An alumni of Balliol College in Oxford, he became a revolutionary in his student years. He was a member of a far-left Trotskyist-Luxemborgist group which became the International Socialist Movement (and eventually, the Socialist workers Party of Britain). As a young socialist, he volunteered to become a coffee plantation worker in revolutionary Cuba. As a definitive member of 60s he emerged as a pamphleteer for the far-left. While in college he befriended Martin Amis and their friendship became a defining event in the life of Hitchens. Although Hitchens had occasional detours to the lands of homosexuality, Mr.Hitchens asserts his camaraderie with Amis as the best that two heterosexual men can have (Amis calls it "a love whose month is ever May"). After college, he was hired by New Statesman, where he worked alongside James Fenton and Ian McEwan. These would be luminaries of English Language enlightened the pages of New Statesman and along they became friends for lifetime. Hitchens, who was always fond of big cities, eventually crossed the Atlantic after being offered a job from The Nation. There, he got invited to the intellectual salons of “New York Intellectuals” and befriended the likes of Lionel Trilling. While being a columnist for The Nation, Mr.Hitchens evolved into a polemicist who lacerated demagogues. His rogue list included Henry Kissinger, Mother Teresa, Bill Clinton, Dalai Lama, Jerry Falwell, Ronald Reagen and Michael Moore. The Trials of Kissinger and The Missionary Position, though stranded in place and time, are among the best polemics of 20th century. In one of his first essays after he was diagnosed with cancer, he remarked his wish to write the obituary of Henry Kissinger. Mother Teresa, a holy cow of religious right, suffered dearly at the hands of Hitchens. He followed his best-seller book on Mother Teresa with a documentary titled “Hell’s Angels”. His less salient targets included Lady Diana, Mel Gibson and Cindy Sheehan.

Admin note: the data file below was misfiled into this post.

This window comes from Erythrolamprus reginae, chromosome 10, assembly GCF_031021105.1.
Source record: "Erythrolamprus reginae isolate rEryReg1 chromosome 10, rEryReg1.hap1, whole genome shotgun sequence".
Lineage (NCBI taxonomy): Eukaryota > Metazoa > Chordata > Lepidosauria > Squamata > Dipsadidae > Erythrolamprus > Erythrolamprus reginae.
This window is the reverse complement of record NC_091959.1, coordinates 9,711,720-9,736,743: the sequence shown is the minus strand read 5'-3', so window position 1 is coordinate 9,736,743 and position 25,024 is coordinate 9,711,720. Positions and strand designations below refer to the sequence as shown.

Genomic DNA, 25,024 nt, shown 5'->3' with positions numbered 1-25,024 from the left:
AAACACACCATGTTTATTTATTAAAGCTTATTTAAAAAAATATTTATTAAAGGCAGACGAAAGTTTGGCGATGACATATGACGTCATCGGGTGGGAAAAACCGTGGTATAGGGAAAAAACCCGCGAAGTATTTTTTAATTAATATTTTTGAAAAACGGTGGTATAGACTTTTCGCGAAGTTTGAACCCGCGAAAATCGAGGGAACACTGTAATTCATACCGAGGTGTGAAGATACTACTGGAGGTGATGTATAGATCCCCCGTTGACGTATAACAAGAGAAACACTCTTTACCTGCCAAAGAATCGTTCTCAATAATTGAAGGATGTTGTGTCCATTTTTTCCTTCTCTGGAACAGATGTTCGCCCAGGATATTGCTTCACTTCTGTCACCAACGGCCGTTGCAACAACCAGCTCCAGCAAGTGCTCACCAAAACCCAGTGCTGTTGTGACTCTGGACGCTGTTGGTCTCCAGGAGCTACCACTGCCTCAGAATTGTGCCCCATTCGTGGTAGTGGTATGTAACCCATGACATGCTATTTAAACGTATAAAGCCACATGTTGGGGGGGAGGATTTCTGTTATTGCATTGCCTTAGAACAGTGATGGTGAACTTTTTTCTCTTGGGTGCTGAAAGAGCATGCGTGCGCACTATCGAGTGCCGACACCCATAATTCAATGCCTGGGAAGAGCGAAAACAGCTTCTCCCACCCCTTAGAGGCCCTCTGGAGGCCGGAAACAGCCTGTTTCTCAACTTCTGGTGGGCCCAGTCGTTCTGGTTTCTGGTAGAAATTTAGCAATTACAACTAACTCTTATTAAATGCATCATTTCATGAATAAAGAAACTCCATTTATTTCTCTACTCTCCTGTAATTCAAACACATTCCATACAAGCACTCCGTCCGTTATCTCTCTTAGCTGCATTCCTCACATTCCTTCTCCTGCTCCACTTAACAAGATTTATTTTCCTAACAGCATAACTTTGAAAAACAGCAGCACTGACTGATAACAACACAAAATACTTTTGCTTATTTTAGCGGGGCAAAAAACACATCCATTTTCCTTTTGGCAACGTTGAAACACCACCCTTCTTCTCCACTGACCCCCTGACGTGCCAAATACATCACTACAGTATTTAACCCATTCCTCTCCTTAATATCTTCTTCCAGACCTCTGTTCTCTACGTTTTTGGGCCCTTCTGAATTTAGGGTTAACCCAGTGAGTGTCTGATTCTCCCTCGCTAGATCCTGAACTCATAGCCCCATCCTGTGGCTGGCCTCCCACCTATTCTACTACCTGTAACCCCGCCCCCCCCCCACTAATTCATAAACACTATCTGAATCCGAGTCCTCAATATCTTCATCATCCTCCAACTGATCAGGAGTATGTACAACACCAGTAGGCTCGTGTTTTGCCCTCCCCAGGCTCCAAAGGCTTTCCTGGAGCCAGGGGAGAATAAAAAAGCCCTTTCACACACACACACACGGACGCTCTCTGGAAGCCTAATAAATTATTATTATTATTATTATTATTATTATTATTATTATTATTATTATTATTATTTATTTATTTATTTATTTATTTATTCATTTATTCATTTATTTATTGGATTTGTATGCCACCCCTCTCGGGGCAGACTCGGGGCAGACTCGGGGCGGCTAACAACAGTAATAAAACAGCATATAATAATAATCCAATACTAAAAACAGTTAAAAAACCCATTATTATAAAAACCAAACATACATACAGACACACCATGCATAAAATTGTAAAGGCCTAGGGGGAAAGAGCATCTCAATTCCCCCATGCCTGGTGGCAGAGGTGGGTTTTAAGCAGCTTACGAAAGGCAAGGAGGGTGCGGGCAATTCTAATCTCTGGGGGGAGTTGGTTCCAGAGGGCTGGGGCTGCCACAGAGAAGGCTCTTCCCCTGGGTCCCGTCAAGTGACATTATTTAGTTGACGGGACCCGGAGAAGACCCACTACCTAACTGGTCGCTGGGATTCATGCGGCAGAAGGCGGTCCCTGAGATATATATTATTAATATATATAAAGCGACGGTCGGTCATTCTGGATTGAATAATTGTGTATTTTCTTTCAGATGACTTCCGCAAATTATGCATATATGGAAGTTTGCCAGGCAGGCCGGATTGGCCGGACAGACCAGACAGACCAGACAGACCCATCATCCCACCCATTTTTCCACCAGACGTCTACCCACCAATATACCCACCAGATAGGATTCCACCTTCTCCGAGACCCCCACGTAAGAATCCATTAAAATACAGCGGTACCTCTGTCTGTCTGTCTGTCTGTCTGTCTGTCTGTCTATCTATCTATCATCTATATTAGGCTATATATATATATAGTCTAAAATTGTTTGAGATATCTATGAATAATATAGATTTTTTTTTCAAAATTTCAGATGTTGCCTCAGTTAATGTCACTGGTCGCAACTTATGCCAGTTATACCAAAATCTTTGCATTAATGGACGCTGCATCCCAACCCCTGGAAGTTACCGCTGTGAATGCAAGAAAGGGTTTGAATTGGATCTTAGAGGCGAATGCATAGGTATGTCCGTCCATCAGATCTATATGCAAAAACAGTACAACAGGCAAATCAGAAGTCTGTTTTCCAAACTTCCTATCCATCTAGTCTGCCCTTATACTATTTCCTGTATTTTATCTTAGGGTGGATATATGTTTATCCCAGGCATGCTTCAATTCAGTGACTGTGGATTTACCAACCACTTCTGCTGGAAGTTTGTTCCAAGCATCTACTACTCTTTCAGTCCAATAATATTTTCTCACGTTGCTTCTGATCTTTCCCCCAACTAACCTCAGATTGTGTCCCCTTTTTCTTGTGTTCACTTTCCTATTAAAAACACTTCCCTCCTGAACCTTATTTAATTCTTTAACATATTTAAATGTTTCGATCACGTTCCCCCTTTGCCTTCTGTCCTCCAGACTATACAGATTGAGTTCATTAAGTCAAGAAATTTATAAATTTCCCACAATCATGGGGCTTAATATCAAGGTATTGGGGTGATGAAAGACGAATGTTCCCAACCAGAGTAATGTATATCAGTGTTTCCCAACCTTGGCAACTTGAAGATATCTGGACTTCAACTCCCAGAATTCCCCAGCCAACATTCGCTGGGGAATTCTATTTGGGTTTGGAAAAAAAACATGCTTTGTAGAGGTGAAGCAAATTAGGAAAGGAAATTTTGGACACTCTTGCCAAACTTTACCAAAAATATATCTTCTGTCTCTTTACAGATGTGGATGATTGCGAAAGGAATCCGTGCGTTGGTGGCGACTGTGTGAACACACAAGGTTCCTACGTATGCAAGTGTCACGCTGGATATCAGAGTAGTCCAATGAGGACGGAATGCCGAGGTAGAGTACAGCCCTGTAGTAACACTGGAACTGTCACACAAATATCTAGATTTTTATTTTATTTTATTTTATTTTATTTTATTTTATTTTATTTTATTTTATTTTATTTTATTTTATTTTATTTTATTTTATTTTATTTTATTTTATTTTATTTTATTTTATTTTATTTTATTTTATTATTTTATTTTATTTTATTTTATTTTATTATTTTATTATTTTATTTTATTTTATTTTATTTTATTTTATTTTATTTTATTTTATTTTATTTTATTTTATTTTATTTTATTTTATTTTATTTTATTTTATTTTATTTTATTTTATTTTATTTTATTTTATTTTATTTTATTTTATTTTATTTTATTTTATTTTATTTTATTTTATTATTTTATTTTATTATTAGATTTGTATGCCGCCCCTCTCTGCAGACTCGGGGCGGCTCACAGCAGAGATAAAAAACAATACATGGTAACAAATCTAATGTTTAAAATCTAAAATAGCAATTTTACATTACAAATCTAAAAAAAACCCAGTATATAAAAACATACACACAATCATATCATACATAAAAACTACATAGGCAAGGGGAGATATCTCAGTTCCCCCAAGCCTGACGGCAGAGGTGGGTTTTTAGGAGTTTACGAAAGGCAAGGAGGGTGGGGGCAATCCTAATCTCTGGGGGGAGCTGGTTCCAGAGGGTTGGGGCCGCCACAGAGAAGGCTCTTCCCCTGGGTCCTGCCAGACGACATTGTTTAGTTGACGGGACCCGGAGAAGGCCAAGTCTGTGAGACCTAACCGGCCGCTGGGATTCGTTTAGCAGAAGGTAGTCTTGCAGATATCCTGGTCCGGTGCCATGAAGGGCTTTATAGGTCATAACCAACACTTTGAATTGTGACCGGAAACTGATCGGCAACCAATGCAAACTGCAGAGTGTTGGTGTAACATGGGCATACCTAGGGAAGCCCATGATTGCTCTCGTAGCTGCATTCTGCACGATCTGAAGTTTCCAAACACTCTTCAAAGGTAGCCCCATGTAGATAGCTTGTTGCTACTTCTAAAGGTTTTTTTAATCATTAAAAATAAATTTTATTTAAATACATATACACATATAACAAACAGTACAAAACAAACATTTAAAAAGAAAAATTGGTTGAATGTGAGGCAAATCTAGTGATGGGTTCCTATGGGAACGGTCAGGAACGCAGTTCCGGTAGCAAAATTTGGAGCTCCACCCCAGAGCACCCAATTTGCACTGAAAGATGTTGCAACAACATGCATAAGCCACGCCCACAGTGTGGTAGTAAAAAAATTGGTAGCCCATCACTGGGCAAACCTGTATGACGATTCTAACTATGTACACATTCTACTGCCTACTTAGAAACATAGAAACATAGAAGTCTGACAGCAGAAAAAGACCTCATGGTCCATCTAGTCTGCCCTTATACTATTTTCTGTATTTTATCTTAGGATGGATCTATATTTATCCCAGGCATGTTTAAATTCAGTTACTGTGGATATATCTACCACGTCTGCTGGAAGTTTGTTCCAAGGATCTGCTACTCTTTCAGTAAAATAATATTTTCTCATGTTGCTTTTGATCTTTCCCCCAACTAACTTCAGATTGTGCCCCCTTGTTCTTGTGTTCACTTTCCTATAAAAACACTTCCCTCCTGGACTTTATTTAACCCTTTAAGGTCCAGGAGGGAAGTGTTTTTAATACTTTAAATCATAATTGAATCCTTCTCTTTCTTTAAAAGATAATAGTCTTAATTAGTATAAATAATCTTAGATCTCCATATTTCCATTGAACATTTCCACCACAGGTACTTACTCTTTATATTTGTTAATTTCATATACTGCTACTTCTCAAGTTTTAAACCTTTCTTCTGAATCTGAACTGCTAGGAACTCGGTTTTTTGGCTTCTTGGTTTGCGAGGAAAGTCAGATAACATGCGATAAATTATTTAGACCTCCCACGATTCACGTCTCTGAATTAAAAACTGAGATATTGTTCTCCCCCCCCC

Hitchens’ fall out with what is often called as the American Left started with the events of September 11, 2001. A date on which the sky came falling down, Hitchens (by now, a Washington DC resident) opened his new war-front against political Islam. He popularized the phrase Islamo-fascism and entered public debates with the pacifist wing of the liberal establishment. He along with the Iraqi dissident Kanan Makiya, author Peter Galbraith, Labour MP Ann Clwyd, Swedish diplomat Rolf Ekeus and Iraqi Politician Ahmed Chalabi formed a pro-intervention group on the left. He had also served alongside Susan Sontag and David Rieff as a journalist in Bosnia during the "humanitarian war". Hitchens himself would have liked others to use Iraq in post-positive with Bosnia when remembering him. Hitchens’s urge for dissent was not limited to his columns, he once asked for a Kosher Menu in a restaurant which did not encourage Jews. In a more daring act, he defaced a poster of SSNP (an ultra-nationalist Fascist party in Syria) in Beirut which had a swastika as it’s symbol. The SSNP militia rounded up Hitchens and his escape occurred only after being beaten badly by the SSNP members. Hitchens on being asked about the incident said “I think a swastika poster is partly fair game and partly an obligation. You don't really have the right to leave one alone.” .